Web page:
Happy Thanksgiving all!
I finally created the first video of my video series on converting Java codebases to Kotlin. So I present it to you here as a Thanksgiving present.
Sorry if the audio is kind of clippy; I’ll be using more of a script for future videos to help keep me talking cleanly.
For those who haven’t looked at my page about my book recently, I’d like to let you all know something about my book. Continue Reading
I’ve gotten rid of the Book of the Week section on the right sidebar. I’ve only gotten a few clicks, and haven’t gotten any purchases through it, so it doesn’t make sense to continue. If I can build up a stronger following in the future, I may try to bring it back again, but the extra work of changing it every week isn’t worth it at this point.
I have a feeling that the lack of a mobile site that uses the sidebar is the biggest reason that it hasn’t turned out so well. I plan to fix this in the future, but at this point, I really like the non-mobile look and I don’t want to change it, but I’ll probably have to.
I know I said I wouldn’t put up a post until I got the videos done, but this has been nagging at me. As for an update on the videos, I’ve been partially lazy, partially busy, but I’m ready to record the first episode the first chance I get, and I don’t expect to need a lot of editing. Anyway, on with the topic of the day.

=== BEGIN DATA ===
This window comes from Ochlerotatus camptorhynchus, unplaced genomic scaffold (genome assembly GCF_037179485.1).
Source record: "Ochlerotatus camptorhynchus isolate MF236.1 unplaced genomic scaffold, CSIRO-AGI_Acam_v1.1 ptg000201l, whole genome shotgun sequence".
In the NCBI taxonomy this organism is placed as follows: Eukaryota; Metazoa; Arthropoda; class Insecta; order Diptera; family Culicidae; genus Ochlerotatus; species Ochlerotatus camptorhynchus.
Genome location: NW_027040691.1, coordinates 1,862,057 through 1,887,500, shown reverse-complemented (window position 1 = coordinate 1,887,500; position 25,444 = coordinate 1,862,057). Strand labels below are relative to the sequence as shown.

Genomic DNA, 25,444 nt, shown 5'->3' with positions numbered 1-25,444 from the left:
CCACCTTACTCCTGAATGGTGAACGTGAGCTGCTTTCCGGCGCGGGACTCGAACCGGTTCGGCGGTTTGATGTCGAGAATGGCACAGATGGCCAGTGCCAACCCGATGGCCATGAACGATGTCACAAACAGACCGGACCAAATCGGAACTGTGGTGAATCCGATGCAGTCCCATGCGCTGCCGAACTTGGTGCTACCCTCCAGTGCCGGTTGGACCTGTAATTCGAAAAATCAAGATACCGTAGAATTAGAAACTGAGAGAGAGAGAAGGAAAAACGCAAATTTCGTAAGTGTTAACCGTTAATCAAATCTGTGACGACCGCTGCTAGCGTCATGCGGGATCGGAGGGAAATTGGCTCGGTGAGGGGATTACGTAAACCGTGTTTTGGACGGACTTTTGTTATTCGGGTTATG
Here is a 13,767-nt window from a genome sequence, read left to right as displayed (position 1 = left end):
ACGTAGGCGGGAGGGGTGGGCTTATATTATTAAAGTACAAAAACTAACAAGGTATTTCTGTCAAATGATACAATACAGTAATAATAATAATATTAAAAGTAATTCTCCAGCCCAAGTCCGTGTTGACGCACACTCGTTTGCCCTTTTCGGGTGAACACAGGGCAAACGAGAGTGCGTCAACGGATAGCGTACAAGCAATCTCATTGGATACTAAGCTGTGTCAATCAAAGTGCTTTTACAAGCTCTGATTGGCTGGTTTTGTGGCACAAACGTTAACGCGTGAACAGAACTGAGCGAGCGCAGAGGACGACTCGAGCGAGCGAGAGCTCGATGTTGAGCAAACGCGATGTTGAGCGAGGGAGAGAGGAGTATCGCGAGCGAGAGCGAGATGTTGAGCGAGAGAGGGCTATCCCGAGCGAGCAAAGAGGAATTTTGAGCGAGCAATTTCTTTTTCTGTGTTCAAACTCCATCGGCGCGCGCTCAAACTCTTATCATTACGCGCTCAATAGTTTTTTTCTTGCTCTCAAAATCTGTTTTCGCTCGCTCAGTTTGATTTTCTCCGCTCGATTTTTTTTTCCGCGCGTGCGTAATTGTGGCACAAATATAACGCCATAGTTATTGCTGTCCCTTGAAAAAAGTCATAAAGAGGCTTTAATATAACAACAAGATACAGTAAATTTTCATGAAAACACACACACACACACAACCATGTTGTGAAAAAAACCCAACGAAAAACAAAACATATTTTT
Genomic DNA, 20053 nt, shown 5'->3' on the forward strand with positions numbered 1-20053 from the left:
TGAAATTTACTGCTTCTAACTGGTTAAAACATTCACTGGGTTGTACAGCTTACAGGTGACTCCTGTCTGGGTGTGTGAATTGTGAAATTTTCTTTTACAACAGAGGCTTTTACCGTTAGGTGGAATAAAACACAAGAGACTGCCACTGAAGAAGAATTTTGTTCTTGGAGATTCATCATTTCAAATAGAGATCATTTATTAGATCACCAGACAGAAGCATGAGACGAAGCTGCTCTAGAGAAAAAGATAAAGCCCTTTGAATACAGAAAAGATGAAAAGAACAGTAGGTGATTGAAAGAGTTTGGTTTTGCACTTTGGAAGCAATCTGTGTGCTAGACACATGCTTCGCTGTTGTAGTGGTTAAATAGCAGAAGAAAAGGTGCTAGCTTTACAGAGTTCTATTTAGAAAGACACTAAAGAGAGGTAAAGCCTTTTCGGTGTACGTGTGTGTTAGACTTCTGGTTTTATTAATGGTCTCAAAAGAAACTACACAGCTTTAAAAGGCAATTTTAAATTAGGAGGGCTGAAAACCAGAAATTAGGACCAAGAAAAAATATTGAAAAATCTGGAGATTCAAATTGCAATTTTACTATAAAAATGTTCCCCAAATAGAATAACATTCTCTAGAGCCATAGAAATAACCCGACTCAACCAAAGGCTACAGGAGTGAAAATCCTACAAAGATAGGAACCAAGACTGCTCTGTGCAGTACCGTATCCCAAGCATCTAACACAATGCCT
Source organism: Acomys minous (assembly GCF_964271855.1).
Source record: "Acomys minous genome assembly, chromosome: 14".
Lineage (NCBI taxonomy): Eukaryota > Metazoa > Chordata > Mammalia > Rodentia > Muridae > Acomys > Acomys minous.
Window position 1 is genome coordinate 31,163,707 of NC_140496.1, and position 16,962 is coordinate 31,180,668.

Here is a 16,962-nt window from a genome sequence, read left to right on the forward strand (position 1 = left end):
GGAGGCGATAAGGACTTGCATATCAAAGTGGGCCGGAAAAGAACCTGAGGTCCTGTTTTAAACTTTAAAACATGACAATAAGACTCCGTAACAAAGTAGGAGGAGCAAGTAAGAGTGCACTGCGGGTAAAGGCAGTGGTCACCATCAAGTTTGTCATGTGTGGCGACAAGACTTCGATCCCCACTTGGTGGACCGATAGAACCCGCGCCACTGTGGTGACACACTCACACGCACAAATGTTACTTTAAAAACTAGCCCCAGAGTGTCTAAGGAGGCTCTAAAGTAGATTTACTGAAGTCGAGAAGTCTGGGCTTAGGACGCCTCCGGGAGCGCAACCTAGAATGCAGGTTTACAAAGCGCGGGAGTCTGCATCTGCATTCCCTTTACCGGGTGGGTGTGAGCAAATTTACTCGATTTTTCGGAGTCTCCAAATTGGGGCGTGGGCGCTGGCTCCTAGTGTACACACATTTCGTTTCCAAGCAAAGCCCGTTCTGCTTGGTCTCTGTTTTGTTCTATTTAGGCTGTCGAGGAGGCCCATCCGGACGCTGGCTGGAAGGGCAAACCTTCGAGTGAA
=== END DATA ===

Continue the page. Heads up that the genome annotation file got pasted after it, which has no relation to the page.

The Takipi Blog has recently posted two articles about the top 10 most thrown exceptions (that are logged). These 10 exceptions account for 97% of the exceptions in those logs. I’d like to list off these exceptions in order from most common to least and give a short commentary about them being in the list. Continue Reading
Amir Taboul is the winner of my book giveaway! Congrats, Amir!
My book can now be found in Kindle format on Amazon!
Today, we’ll be talking about something controversial: static methods. I have yet to read anything that says static methods are good and useful, other than Effective Java recommending them in the use of static factory methods. There are some really interesting (and somewhat dumb) arguments out there against them that rarely, if ever, even get explained. Notably, I’m providing a rebuttal to the article, Utility Classes Have Nothing to do With Functional Programming.
Today, we’re going to look at the good and bad of static methods; what they’re good for and what they’re not.